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May 24, 2018EM Debt Positioning in the Current Environment (4:47)
Natalia  Gurushina
Natalia Gurushina
Chief Economist, Emerging Markets Fixed Income Strategy
Natalia Gurushina, Chief Economist for Emerging Markets, looks at how emerging markets are responding to challenges created by rising rates globally, from policy moves that inspire confidence to those that raise concerns.

EM Debt Positioning in the Current Environment

JAN VAN ECK: Hello, my name is Jan van Eck, CEO of VanEck, here to talk about what’s happening in emerging market debt markets with Natalia Gurushina, who is our Emerging Market Debt Strategist. Natalia, what is going on? EM debt was up in the first quarter, but there’s been a pretty hard selloff here in the middle of the second quarter for EM local currencies.

NATALIA GURUSHINA: Well, the global environment is changing. One of the biggest things that is happening right now is that key central banks are withdrawing policy accommodation. As a result, global rates go up, and this creates challenges in emerging markets. But I think what is important is that despite these challenges, it would be wrong to make a blanket statement that all emerging markets are bad. It creates challenges, but it also creates winners in a certain situation. Talking about good apples, countries that we like under the circumstances: Argentina, Poland, Dominican Republic, and Uruguay. These are countries where we have confidence, first of all on the policy level. These are countries which might encounter some problems, some challenges, but they address them in a very orthodox way.

VAN ECK: But you’re getting paid for the risk?

GURUSHINA: Exactly, and they’re getting paid for the risk.

VAN ECK: So what yields are these countries offering?

GURUSHINA: Let me just give an example. Argentina in the past few days raised the policy rate to 40%.

VAN ECK: So a lot has to go wrong with the currency if you’re getting 40% interest rates.

GURUSHINA: Exactly. These are the kind of countries where we have more confidence. There are other countries, for example, Turkey where there are very serious issues about the policy mix. And there are also forthcoming elections in literally a couple of months. In this environment when there are concerns about the economy overheating, about fiscal expansion, the response function of the central bank is completely unclear and very inadequate. This is one of the countries where we have very serious concerns about having local exposure. There are other countries, for example, Brazil and Mexico where the policy setup is much more positive compared to Turkey, but there are also elections. There is uncertainty about the direction, especially as regards to structural reforms. These are countries you want to avoid, but perhaps for other reasons. Let’s mention South Africa as well, great changes in the past two months, especially on the political arena. But a lot of the good news is already priced in. In terms of having exposure, local currency exposure in that country, there are big questions about that.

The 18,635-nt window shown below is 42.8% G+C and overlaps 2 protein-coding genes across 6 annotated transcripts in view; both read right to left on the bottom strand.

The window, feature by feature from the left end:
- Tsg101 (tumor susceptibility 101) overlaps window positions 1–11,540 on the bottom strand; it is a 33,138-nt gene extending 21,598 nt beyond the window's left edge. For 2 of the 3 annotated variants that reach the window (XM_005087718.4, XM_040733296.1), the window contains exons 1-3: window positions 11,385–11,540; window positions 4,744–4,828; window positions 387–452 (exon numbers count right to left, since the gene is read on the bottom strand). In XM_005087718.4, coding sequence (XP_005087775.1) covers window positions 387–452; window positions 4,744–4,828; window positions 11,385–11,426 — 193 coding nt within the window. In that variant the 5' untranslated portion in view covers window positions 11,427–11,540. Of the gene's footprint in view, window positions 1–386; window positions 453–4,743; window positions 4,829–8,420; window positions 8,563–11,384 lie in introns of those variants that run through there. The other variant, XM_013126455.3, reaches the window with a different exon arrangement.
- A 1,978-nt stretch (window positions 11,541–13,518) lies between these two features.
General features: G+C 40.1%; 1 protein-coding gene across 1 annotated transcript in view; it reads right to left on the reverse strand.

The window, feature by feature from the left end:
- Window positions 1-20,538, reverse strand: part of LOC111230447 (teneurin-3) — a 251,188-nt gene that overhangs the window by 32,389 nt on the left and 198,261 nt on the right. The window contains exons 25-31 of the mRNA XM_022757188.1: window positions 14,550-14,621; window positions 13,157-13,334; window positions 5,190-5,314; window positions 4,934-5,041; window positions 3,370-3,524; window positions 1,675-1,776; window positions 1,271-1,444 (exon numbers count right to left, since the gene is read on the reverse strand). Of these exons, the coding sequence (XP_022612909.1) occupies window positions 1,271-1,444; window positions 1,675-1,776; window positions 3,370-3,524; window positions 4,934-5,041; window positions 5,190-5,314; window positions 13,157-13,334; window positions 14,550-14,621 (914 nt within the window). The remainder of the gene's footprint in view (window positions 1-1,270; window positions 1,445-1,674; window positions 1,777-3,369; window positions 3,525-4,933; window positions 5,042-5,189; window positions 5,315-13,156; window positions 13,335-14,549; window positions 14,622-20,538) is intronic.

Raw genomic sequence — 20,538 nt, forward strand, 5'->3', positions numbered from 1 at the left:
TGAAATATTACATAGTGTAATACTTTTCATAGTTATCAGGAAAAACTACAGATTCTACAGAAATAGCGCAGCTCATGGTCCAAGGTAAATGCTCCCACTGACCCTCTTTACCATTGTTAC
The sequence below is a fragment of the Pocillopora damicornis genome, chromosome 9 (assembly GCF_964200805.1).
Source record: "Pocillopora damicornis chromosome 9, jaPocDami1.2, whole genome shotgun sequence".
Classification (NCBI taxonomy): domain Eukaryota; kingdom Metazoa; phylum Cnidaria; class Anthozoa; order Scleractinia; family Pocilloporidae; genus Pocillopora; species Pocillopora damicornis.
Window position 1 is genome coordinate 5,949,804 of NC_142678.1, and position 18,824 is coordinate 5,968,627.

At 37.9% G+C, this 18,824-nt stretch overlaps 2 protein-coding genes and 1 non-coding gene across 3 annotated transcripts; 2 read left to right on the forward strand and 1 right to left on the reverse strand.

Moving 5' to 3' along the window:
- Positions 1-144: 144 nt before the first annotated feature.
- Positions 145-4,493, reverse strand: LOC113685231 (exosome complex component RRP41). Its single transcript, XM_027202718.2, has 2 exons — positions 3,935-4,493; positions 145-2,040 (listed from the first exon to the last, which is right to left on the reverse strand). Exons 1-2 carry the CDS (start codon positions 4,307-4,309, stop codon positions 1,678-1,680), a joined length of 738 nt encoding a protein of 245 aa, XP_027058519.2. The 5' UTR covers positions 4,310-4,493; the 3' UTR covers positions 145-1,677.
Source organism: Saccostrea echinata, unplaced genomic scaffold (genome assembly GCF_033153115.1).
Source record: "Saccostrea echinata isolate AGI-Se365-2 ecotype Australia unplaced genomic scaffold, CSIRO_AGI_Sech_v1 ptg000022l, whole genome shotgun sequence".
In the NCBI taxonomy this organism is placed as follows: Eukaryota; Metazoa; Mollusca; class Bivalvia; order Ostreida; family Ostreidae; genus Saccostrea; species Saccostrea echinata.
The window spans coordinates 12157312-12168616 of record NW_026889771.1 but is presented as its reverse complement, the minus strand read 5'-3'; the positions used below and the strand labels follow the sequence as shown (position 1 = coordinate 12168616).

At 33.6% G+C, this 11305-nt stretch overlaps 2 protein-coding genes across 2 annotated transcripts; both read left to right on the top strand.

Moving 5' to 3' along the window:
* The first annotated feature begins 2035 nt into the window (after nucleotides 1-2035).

VAN ECK: Just to summarize, we’ve got some good countries where you want to buy their bonds. You’re getting paid. You get real value. And there are certain countries you want to avoid. But there is also these elections coming up in the next six months. Is it still something that you want, looking towards the end of the year, to have in your portfolio?

GURUSHINA: Potentially, but as I said, you have to pass through these certain landmarks.

VAN ECK: So there could be buying opportunities over the summer?

GURUSHINA: It really depends. For example, in the case of Mexico and Brazil, it depends on the outcome of the elections. Even though, as I said, as regards to central banks and in governments, there is definitely much more confidence as regards to the policy response.

VAN ECK: I guess one of the time delay functions is investor behavior, there have been a lot of inflows into emerging markets and bonds over the last 12 months. And now some people are changing their minds, there’s selling pressure, and that just takes time to work itself through the markets.

GURUSHINA: That takes time and also I’m just going back to these, but investors pay attention to fundamentals, worsening twin deficits, fiscal and current account are bad. And the authorities not addressing these issues also means that these countries will be punished by investors, as we saw, for example, in the case of Turkey, very clearly in the past two weeks.

VAN ECK: Alright, so it’s an argument for active management?

GURUSHINA: Absolutely, yes.

VAN ECK: Okay, thank you, Natalia.

GURUSHINA: You’re welcome.

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